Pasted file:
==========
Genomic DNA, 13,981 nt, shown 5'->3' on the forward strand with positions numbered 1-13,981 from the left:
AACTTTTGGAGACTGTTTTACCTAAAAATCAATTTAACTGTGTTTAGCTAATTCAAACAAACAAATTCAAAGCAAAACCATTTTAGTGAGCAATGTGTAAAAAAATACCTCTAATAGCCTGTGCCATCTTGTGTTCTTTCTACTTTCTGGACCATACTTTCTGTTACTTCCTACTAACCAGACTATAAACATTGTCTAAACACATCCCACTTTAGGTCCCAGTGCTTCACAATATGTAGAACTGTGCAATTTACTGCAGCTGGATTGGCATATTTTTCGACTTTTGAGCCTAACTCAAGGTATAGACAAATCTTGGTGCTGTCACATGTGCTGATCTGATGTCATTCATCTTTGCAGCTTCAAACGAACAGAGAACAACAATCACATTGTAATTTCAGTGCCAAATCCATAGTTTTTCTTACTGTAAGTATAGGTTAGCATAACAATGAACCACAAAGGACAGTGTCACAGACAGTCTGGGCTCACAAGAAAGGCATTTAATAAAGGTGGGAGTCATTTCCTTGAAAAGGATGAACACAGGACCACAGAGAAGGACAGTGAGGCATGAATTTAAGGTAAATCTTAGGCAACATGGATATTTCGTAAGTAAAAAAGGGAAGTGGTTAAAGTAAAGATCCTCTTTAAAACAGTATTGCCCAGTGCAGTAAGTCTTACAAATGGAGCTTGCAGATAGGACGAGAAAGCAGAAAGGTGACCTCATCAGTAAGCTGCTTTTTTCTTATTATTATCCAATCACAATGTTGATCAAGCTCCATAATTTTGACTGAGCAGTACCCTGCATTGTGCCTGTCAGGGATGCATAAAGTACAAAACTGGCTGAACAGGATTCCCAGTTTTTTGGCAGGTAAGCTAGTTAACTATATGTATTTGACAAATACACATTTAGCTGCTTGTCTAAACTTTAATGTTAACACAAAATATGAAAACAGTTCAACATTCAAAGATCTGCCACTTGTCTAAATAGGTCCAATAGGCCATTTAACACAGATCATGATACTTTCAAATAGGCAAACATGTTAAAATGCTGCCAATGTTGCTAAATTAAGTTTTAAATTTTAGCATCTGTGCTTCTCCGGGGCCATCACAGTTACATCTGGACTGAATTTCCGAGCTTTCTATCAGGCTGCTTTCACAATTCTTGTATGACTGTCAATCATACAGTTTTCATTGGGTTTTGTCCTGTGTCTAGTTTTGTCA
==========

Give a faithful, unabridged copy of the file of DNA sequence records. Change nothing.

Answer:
Genomic DNA, 13,981 nt, shown 5'->3' on the forward strand with positions numbered 1-13,981 from the left:
AACTTTTGGAGACTGTTTTACCTAAAAATCAATTTAACTGTGTTTAGCTAATTCAAACAAACAAATTCAAAGCAAAACCATTTTAGTGAGCAATGTGTAAAAAAATACCTCTAATAGCCTGTGCCATCTTGTGTTCTTTCTACTTTCTGGACCATACTTTCTGTTACTTCCTACTAACCAGACTATAAACATTGTCTAAACACATCCCACTTTAGGTCCCAGTGCTTCACAATATGTAGAACTGTGCAATTTACTGCAGCTGGATTGGCATATTTTTCGACTTTTGAGCCTAACTCAAGGTATAGACAAATCTTGGTGCTGTCACATGTGCTGATCTGATGTCATTCATCTTTGCAGCTTCAAACGAACAGAGAACAACAATCACATTGTAATTTCAGTGCCAAATCCATAGTTTTTCTTACTGTAAGTATAGGTTAGCATAACAATGAACCACAAAGGACAGTGTCACAGACAGTCTGGGCTCACAAGAAAGGCATTTAATAAAGGTGGGAGTCATTTCCTTGAAAAGGATGAACACAGGACCACAGAGAAGGACAGTGAGGCATGAATTTAAGGTAAATCTTAGGCAACATGGATATTTCGTAAGTAAAAAAGGGAAGTGGTTAAAGTAAAGATCCTCTTTAAAACAGTATTGCCCAGTGCAGTAAGTCTTACAAATGGAGCTTGCAGATAGGACGAGAAAGCAGAAAGGTGACCTCATCAGTAAGCTGCTTTTTTCTTATTATTATCCAATCACAATGTTGATCAAGCTCCATAATTTTGACTGAGCAGTACCCTGCATTGTGCCTGTCAGGGATGCATAAAGTACAAAACTGGCTGAACAGGATTCCCAGTTTTTTGGCAGGTAAGCTAGTTAACTATATGTATTTGACAAATACACATTTAGCTGCTTGTCTAAACTTTAATGTTAACACAAAATATGAAAACAGTTCAACATTCAAAGATCTGCCACTTGTCTAAATAGGTCCAATAGGCCATTTAACACAGATCATGATACTTTCAAATAGGCAAACATGTTAAAATGCTGCCAATGTTGCTAAATTAAGTTTTAAATTTTAGCATCTGTGCTTCTCCGGGGCCATCACAGTTACATCTGGACTGAATTTCCGAGCTTTCTATCAGGCTGCTTTCACAATTCTTGTATGACTGTCAATCATACAGTTTTCATTGGGTTTTGTCCTGTGTCTAGTTTTGTCA